It's more than just fishThere’s a place in Duluth that has more than 900 fish, and it isn’t just the largest freshwater lake in the world. It’s the Great Lakes Aquarium, which is celebrating its 12th anniversary this year — with several new exhibits geared toward different ages.
There’s a place in Duluth that has more than 900 fish, and it isn’t just the largest freshwater lake in the world. It’s the Great Lakes Aquarium, which is celebrating its 12th anniversary this year — with several new exhibits geared toward different ages.
If you think you know all about fish, take a look from the fishes’ point of view.
That’s one aspect of the Great Lakes Aquarium, America’s only all-freshwater aquarium.
“If you’re an outdoors person, you may think that you’ve gone fishing and seen the fish before,” Sarah Erickson, the aquarium’s education director, told the Budgeteer.
“In the Isle Royale exhibit, you get to see them from the perspective of being underwater,” she said. “You really get the understanding of a bigger picture than even just sitting in a boat.”
A lot of aquaria offer visitors a fish-eye view,
but a new exhibit at the aquarium allows patrons to interact with shadow technology.
“Repel the Invaders” — which opened in June — is a new animated, interactive exhibit that was developed by the visual and digital lab at UMD.
“Your shadow interacts with the fish on the screen, so the fish can swim around you or you can use your shadow to lasso them,” Erickson said. “The message we’re trying to get across is that people are part of the solution when it comes to invasive species.”
Through partnerships — such as UMD — the aquarium has been able to provide exhibits such as Repel the Invaders.
“We’ve added seven exhibits in the last five years, which has had a very positive impact on the visitor’s experience here,” executive director Jack LaVoy told the Budgeteer.
Tamara Danenberg, a fourth-grade teacher from Osseo, Wis., has taken school groups to the aquarium several times.
“The most rewarding experience for my students was seeing the diversity and complexity of the Great Lakes,” Danenberg said. “One of their favorite areas was the “Masters of Disguise” exhibit.”
Masters of Disguise, an exhibit that features sea creatures and land animals, just welcomed new friends Einstein the octopus, lionfish, moon jellies, and an expanded coral reef display.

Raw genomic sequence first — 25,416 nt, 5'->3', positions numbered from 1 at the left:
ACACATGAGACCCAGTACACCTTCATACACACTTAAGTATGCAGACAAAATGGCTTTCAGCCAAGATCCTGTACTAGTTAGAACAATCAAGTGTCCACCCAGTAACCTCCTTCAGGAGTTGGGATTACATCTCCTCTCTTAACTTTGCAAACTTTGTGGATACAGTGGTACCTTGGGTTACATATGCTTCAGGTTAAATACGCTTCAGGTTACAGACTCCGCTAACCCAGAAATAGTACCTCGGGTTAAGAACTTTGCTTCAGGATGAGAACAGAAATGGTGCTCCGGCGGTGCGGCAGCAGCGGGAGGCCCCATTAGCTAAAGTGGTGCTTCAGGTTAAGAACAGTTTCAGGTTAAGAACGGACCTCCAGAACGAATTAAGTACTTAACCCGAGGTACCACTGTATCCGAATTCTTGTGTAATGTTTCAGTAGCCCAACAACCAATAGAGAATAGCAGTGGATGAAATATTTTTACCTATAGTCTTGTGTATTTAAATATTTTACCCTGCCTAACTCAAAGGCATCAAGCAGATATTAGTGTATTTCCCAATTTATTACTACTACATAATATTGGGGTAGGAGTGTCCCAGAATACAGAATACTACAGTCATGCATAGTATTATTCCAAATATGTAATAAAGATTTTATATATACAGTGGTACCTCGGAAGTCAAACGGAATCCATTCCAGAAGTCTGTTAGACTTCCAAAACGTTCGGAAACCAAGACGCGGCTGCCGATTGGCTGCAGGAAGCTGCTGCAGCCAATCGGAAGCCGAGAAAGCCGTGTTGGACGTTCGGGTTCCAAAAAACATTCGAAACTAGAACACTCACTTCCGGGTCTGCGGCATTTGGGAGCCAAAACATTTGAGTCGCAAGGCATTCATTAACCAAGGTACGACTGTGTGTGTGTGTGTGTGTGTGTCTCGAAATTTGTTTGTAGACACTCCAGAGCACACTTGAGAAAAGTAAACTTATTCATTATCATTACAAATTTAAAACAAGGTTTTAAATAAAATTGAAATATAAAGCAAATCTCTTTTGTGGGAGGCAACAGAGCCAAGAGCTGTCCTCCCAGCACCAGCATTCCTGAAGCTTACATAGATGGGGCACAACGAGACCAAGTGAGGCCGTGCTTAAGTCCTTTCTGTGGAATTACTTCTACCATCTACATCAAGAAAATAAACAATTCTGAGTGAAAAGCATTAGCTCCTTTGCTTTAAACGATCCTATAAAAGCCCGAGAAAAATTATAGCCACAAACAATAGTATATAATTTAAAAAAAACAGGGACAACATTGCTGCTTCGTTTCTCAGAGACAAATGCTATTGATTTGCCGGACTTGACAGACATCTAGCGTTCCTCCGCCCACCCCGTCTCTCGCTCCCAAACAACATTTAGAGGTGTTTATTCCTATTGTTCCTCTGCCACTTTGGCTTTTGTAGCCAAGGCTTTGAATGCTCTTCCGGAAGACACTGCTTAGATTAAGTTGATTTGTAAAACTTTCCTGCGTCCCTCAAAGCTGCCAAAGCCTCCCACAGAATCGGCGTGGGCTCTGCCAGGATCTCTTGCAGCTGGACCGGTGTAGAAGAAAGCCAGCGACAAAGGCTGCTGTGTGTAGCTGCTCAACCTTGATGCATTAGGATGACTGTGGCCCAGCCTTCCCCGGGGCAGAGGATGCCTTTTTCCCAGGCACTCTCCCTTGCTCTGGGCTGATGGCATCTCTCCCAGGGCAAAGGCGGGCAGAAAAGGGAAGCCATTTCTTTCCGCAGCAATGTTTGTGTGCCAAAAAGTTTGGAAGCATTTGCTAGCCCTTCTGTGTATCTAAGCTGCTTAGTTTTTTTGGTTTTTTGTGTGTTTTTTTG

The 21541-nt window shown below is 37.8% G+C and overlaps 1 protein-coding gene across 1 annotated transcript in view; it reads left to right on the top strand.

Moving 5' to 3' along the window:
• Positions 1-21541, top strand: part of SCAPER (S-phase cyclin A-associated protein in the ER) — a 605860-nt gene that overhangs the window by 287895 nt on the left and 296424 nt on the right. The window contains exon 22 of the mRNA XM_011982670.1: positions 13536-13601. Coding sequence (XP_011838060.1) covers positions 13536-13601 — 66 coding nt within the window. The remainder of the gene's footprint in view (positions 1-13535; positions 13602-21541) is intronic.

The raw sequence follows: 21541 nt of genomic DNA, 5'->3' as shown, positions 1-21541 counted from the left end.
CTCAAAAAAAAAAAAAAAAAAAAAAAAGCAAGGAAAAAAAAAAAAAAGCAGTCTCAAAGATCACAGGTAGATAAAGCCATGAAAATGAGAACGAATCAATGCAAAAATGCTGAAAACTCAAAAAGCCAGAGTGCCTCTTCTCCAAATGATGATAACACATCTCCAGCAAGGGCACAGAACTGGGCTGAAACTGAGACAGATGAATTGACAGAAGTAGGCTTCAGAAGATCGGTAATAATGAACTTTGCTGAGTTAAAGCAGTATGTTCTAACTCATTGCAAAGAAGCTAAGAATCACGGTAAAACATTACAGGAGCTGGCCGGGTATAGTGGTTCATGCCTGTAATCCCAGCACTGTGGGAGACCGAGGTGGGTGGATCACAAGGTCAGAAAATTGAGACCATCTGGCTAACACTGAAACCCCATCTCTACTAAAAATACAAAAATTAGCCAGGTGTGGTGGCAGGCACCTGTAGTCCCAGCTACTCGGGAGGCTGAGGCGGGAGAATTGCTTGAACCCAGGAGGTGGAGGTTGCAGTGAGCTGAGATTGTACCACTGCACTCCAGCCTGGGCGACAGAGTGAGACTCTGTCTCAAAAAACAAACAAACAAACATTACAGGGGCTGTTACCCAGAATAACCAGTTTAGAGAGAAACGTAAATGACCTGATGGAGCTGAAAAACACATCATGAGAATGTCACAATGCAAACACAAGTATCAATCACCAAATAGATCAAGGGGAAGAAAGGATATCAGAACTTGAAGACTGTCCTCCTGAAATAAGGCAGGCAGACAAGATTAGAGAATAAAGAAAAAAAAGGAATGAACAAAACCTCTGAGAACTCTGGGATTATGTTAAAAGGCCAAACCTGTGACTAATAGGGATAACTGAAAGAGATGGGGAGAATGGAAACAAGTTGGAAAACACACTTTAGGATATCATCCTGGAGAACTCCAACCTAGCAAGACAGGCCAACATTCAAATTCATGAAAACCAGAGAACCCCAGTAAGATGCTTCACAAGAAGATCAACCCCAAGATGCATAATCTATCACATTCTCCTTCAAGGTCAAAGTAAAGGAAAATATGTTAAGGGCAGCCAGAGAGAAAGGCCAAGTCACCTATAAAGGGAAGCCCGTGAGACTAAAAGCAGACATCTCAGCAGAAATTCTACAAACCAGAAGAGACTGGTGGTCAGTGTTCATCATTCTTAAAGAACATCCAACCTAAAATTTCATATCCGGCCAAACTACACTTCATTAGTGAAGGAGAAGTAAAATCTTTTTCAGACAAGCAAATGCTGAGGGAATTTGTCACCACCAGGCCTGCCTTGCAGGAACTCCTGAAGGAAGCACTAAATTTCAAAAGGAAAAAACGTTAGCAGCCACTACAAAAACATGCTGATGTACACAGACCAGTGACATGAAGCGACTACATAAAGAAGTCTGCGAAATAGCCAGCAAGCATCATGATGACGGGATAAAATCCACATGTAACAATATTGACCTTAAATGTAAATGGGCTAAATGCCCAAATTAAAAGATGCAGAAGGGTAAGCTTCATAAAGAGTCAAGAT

“While we have a freshwater focus, we do have a saltwater gallery and we’re celebrating our recent newcomers,” LaVoy said.
Another popular attraction at the aquarium is the Great Lakes water table.
“I know I had talked to students about the levels of the Great Lakes and the ships moving between them,” Danenberg said, “But I don’t think they really “got it” until they saw the way it worked with the water table.”
The exhibit shows how the Great Lakes are laid out and how they function.
“I think that different people find different things interesting — even in the same space,” Erickson said. “The water table is not only for kids, but interesting for adults to understand the lakes.”
The 900 fish find their home in several tanks throughout the building.
“The otter cove is very popular, as well as the Isle Royale tank with prismatic fish and dive shows scheduled nearly every day,” LaVoy said. “And there’s nothing more refreshing on a hot August day than cooling off by the Baptism River.”
Besides the informative exhibits, the younger visitors also have the opportunity to become involved with various camps and education programs.
“We have seasonal camps, a preschool program called “Whirligigs,” and we also offer opportunities for kindergartners, school groups, and scouts,” Erickson said.
“We make sure to provide activities that are unique
to the aquarium.”
“Our Whirligigs program uses age-appropriate ways to help young children and their families learn about and care for the world around them,” Alexis Berke, early childhood educator at the aquarium, told the
But the younger visitors aren’t the only ones that will find the aquarium an interesting place to learn and discover.